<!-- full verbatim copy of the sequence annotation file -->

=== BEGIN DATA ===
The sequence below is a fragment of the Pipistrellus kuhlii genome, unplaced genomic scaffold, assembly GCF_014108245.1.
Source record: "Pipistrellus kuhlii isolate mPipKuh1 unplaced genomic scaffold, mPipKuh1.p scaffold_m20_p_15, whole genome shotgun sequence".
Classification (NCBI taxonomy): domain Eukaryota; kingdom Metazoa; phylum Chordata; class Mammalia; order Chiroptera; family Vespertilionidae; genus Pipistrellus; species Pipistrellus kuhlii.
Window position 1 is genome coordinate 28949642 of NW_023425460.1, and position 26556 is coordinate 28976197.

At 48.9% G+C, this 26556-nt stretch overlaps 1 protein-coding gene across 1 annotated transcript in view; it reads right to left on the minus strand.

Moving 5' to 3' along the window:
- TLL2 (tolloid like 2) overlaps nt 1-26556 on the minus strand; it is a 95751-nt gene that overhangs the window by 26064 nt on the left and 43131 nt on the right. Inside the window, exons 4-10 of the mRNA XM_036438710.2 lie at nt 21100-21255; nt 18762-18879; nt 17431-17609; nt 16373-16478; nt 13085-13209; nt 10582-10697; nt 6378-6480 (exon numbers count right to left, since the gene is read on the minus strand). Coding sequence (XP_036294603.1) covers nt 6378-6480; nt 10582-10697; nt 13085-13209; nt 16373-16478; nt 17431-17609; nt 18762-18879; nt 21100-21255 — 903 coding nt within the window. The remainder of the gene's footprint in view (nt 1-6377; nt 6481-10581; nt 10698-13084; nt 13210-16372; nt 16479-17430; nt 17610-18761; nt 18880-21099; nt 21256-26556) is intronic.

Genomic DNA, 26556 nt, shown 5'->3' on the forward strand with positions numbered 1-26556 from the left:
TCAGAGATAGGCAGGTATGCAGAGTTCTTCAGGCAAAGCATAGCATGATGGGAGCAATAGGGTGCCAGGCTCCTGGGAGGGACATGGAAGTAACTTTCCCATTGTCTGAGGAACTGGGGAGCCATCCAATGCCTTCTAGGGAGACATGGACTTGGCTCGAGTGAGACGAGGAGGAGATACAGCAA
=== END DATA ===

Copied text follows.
The sequence below is a fragment of the Pipistrellus kuhlii genome, unplaced genomic scaffold, assembly GCF_014108245.1.
Source record: "Pipistrellus kuhlii isolate mPipKuh1 unplaced genomic scaffold, mPipKuh1.p scaffold_m20_p_15, whole genome shotgun sequence".
Classification (NCBI taxonomy): domain Eukaryota; kingdom Metazoa; phylum Chordata; class Mammalia; order Chiroptera; family Vespertilionidae; genus Pipistrellus; species Pipistrellus kuhlii.
Window position 1 is genome coordinate 28949642 of NW_023425460.1, and position 26556 is coordinate 28976197.

At 48.9% G+C, this 26556-nt stretch overlaps 1 protein-coding gene across 1 annotated transcript in view; it reads right to left on the minus strand.

Moving 5' to 3' along the window:
- TLL2 (tolloid like 2) overlaps nt 1-26556 on the minus strand; it is a 95751-nt gene that overhangs the window by 26064 nt on the left and 43131 nt on the right. Inside the window, exons 4-10 of the mRNA XM_036438710.2 lie at nt 21100-21255; nt 18762-18879; nt 17431-17609; nt 16373-16478; nt 13085-13209; nt 10582-10697; nt 6378-6480 (exon numbers count right to left, since the gene is read on the minus strand). Coding sequence (XP_036294603.1) covers nt 6378-6480; nt 10582-10697; nt 13085-13209; nt 16373-16478; nt 17431-17609; nt 18762-18879; nt 21100-21255 — 903 coding nt within the window. The remainder of the gene's footprint in view (nt 1-6377; nt 6481-10581; nt 10698-13084; nt 13210-16372; nt 16479-17430; nt 17610-18761; nt 18880-21099; nt 21256-26556) is intronic.

Genomic DNA, 26556 nt, shown 5'->3' on the forward strand with positions numbered 1-26556 from the left:
TCAGAGATAGGCAGGTATGCAGAGTTCTTCAGGCAAAGCATAGCATGATGGGAGCAATAGGGTGCCAGGCTCCTGGGAGGGACATGGAAGTAACTTTCCCATTGTCTGAGGAACTGGGGAGCCATCCAATGCCTTCTAGGGAGACATGGACTTGGCTCGAGTGAGACGAGGAGGAGATACAGCAA